A Tale of Love Gone Wrong for Pandaman 

During the SARS epidemic of 2003, two media outlets used Zhao Bandi’s work Block SARS, Defend the Homeland— a photographic billboard in the style of a propaganda announcement—without the artist’s permission. Zhao subsequently took the case to court. The artist showed up with his toy panda and turned the courtroom into a stage for a performance art piece. During his speech, he subverted the proceedings by reading out a letter from an “ex-girlfriend,” who listed ludicrous shreds of evidence to support her claim that the photograph wasn’t really the artist’s work. Through this bold act, the artist disrupted the solemnity and authority of an administrative space. Instead of objectively documenting the event, A Tale of Love Gone Wrong for Pandaman appropriates the cinematic language of early silent films and plays it against a soundtrack of Chinese folk music. This juxtaposition realizes Zhao’s central intention: to blur the boundary between expressive and administrative spaces, the line between art and life.

 

Panda Team Visitation 

On Chinese New Year’s eve in 2007, Zhao Bandi led a “Panda Visitation Team” consisting of delegates dressed as panda messengers to visit various marginalized communities, including the elderly in a nursing home, migrant workers in a factory, and children at a boarding school. In this seven- part video, the cinematography, voice-over, and exaggerated scenes of speeches, glad-handing, and choral singing all echo the political visitations often seen on Xinwen Lianbo, the state’s daily news program produced by China Central Television (CCTV). That the visitation team was dressed in amusing, panda-themed costumes surprised and moved the groups they met. Through this work, Zhao raises questions of art’s sense of ritual: how is this sense of ritual invoked, disseminated, and produced? How might it effectively intervene in reality? How is reality, with all its complexities, regulated to become an easily reproduced paradigm?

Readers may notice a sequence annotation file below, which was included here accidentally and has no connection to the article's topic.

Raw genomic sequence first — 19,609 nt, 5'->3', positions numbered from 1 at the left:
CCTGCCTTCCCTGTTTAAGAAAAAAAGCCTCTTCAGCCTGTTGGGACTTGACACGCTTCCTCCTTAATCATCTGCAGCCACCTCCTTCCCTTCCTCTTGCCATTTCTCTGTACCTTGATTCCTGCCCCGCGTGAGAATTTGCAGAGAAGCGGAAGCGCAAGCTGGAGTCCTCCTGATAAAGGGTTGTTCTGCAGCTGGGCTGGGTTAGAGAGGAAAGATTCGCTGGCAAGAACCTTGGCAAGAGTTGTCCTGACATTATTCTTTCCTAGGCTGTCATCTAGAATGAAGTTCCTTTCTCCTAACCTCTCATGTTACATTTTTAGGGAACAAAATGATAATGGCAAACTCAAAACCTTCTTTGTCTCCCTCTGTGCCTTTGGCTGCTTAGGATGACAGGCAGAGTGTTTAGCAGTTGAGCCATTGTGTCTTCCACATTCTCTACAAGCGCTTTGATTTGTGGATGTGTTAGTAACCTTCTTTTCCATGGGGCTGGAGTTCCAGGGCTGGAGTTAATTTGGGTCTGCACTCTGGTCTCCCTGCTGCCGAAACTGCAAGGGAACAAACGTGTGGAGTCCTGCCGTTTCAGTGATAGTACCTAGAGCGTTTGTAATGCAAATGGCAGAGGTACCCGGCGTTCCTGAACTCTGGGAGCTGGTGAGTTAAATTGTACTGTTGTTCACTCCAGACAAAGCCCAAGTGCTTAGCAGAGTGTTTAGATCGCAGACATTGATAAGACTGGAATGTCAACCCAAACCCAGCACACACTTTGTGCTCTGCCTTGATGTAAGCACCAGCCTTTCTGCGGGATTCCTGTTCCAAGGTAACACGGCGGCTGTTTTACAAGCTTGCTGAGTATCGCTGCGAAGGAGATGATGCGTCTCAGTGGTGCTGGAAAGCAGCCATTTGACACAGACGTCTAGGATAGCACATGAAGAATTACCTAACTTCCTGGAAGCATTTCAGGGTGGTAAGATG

Panda Fashion Show 

The project Panda Fashion Show has had two iterations: first during the Chinese International Fashion Week in Beijing in 2007, and then at Palais de Tokyo in Paris in 2009. Thirty- three models, each in attire inspired by the symbol of the panda, perform as thirty-one archetypal characters from Chinese society—student, teacher, migrant worker, prostitute, groupie, beggar, homosexual, internet celebrity, judge, corrupt official, and more. They together compose a convincing portrait of China at a specific moment. The fashion show here becomes a vessel for staging the complex society that has emerged in a rapidly developing China—a fantastic party conflating the joys and sorrows of life, attended by people from all walks of life driven by their private desires. Drawing on the long tradition of social realism, Zhao Bandi applies his strength in formal construction and color combination to fashion design, resulting in a work of satirical elegance and glamour.